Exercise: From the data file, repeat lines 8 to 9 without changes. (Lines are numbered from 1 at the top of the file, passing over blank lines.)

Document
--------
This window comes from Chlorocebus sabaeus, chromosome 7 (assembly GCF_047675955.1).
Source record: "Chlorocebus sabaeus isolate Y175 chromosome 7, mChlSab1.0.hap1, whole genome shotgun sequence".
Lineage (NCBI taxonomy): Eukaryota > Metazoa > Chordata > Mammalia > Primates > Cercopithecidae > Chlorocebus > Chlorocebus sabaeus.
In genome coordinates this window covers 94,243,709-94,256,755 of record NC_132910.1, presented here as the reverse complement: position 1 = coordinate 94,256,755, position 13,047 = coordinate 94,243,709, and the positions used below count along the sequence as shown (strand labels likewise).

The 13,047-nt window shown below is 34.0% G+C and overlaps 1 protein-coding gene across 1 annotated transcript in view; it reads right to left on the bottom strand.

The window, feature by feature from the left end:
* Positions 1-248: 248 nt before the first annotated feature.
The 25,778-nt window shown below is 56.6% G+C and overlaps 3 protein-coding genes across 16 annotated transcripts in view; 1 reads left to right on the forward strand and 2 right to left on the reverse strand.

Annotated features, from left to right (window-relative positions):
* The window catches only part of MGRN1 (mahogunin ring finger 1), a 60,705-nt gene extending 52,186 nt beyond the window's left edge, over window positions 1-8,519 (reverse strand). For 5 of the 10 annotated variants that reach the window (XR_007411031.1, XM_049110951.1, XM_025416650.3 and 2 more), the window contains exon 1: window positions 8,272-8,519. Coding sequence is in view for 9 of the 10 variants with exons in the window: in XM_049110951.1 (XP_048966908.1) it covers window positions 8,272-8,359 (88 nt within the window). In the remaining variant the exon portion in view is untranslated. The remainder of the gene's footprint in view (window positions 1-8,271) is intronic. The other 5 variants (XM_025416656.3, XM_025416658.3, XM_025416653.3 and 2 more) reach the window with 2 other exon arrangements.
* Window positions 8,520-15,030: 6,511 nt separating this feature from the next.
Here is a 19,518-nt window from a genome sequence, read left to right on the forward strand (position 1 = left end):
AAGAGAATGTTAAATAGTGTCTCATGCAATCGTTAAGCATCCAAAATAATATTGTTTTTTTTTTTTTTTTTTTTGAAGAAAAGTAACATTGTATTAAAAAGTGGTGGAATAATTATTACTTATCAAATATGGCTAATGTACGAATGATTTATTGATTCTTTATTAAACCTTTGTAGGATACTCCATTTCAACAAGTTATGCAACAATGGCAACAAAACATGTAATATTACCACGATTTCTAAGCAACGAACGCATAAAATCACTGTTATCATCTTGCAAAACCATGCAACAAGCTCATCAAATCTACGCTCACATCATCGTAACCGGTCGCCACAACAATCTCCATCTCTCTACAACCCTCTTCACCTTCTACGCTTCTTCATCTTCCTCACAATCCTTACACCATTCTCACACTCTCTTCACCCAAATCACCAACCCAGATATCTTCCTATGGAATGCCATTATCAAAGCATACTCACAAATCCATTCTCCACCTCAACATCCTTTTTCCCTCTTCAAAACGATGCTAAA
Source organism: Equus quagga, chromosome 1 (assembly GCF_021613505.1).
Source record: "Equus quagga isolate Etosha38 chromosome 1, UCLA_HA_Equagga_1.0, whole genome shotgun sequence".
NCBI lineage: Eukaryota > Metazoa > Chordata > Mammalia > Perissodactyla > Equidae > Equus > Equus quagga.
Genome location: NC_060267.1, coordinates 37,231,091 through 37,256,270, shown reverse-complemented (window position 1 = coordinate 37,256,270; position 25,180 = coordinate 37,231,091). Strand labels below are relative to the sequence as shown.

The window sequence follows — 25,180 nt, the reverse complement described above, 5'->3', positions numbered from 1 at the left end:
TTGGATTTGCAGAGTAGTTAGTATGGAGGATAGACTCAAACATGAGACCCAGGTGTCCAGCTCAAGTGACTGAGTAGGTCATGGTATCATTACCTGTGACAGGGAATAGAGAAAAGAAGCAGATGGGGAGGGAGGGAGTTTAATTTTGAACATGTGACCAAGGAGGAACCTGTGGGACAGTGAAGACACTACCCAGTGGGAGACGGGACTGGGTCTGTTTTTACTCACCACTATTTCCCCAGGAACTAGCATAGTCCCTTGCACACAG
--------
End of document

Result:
The 25,778-nt window shown below is 56.6% G+C and overlaps 3 protein-coding genes across 16 annotated transcripts in view; 1 reads left to right on the forward strand and 2 right to left on the reverse strand.

Annotated features, from left to right (window-relative positions):